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Should a change in learning mean a change in how we teach?

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Schools have witnessed unprecedented circumstances this year. As such, some of the country’s youngest pupils could be entering a new school year with only a few months spent in their previous setting. More importantly, transitional years like 6, 10 and 11 could miss a large section of their exam preparation. So, what does that mean for their ongoing education and your school’s learning environment?

Technology to support new learning methods

This year’s school closures have put an unexpected pressure on remote working, learning and teaching for many. It has revealed significant gaps in the readily-available educational technologies at pupils’ and teachers’ fingertips. It is clear the role of the school and teacher is as important as ever, but effective technology and robust infrastructure is necessary to bridge the gap between the classroom and home.

Do you believe the tools used to deliver learning in and outside the classroom — and the technology infrastructure that supports it — need some level of review, as a result?

What will learning look like, once schools are open?

We already know that schools will begin a phased reopening imminently, but how much of the classroom and wider school environment will remain the same, and how much will be approached differently? Will this year’s closures have an impact on your school’s longer-term strategy?

The pressure to keep children at a ‘social distance’ whilst learning will naturally have implications on your classroom setups, teacher’s interactive pedagogical techniques and collaborative learning activities.

At the same time, it’s critical to rebuild the social connections and academic motivation to help students excel in their new school environments. School leaders will need to focus on ensuring pupils feel as ‘normal’ as possible in the new environment.

Keeping the routines and processes of ‘before’ in place, as much as you can, will be critical. If your teachers already have their own preferred tools and technologies, it’s worth getting them to consider now how they can further extend their usefulness. Making more of the tools pupils are used to will allow remove some of the teething problems associated with remote learning, when it’s needed.

There’s been talk in the news recently of Scotland applying a ‘blended model’ to learning when schools return in August – combining part-time study in school with some home learning. This is a useful approach to consider in thinking about how you will manage the ‘operational’ side of remote learning – as you dial down time spent in the classroom, you’ll need to dial up remote support. Proactively encourage teachers to share the methods that are working within their own classrooms, so you can start to formalise your strategy.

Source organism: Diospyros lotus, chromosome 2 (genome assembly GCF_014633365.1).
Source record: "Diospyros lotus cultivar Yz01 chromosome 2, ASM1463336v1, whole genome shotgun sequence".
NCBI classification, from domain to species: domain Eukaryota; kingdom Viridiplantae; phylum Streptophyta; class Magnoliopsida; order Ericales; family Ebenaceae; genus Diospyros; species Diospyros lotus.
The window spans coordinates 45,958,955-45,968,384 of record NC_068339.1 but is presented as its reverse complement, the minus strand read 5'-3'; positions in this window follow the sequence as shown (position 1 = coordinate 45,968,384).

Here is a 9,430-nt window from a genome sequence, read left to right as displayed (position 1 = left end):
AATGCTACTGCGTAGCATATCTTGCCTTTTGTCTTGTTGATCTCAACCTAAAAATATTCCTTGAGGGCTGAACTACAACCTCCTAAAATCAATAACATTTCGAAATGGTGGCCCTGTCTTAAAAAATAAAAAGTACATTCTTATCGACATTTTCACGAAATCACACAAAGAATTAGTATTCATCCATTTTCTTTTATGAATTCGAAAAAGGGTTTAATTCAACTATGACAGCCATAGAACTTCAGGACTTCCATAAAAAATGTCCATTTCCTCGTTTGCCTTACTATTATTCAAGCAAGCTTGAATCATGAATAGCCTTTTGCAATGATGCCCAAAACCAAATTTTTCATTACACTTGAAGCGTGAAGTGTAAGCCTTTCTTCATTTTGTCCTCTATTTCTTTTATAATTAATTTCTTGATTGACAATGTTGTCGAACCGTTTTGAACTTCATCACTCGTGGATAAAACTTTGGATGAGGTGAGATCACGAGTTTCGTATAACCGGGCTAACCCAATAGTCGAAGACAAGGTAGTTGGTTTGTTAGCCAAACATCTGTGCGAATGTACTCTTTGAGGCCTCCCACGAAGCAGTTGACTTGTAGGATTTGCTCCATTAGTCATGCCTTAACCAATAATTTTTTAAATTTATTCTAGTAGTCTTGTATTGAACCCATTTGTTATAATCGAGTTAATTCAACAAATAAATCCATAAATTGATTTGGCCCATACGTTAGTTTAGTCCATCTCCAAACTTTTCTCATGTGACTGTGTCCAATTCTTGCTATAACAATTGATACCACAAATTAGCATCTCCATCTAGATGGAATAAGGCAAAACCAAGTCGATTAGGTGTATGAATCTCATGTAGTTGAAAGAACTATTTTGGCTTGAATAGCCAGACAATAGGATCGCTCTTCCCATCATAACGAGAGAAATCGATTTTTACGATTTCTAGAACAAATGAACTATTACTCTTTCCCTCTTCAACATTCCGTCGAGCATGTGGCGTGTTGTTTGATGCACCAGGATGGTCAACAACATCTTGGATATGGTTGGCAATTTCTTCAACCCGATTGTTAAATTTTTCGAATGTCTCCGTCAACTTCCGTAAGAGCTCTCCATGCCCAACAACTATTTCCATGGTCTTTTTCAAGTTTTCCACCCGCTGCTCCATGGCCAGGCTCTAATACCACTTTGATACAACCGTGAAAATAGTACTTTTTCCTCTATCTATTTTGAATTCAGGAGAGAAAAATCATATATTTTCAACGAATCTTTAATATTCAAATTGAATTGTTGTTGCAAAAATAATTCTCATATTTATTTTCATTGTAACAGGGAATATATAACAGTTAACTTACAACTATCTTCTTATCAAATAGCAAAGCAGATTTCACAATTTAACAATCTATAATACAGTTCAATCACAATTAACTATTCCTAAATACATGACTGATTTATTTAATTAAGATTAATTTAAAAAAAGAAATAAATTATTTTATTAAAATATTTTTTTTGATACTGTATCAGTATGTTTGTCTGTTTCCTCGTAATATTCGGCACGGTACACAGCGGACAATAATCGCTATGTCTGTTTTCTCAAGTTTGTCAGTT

The government has committed over £100million to boost remote education, with a particular focus on children from disadvantaged backgrounds. It’s worth reviewing the guidance to see whether your school can benefit.

Considering the wider community

As we get further into the phased reopening, it will be incumbent on the SLT to encourage an open, and ongoing, exchange of dialogue between teachers and leaders, and between teachers and pupils. It’s worth considering now the processes and communications channels you will need to have in place to make this happen.

More than ever, feedback from parents is going to be forthcoming. Do you have in place a robust strategy to receive, rationalise and action it? The use of parent comms apps will be key, as will making sure you have the resource ready to process what you’re hearing.

Assessing the national sentiment

At Promethean, we conduct annual research into the state of technology in schools, to understand how trends and strategies have evolved over time. This year marks the 5th year we’re asking educators around the country to share their opinions.

Whilst we recognise that in-class technology hasn’t necessarily been at the forefront of everyone’s mind during the school closures, we think it’s important to continue tracking trends and sentiment in schools — perhaps now more than ever. The past few months have reinforced the importance of teachers in the classroom having the necessary tools to do their jobs well.

What do you think the impact of this year’s school closures will be? How have you coped personally as an educator? Complete our survey to give your valued opinions on this, your school’s strategic goals and challenges, and be a part of our iconic annual report, the State of Technology in Education.

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The State of Technology in Education Report 2019/20

Shining a light on what’s most important in education, our annual report is packed full of key trends, surprising data, edtech predictions, and candid insider opinions. This year’s is no different.

View the report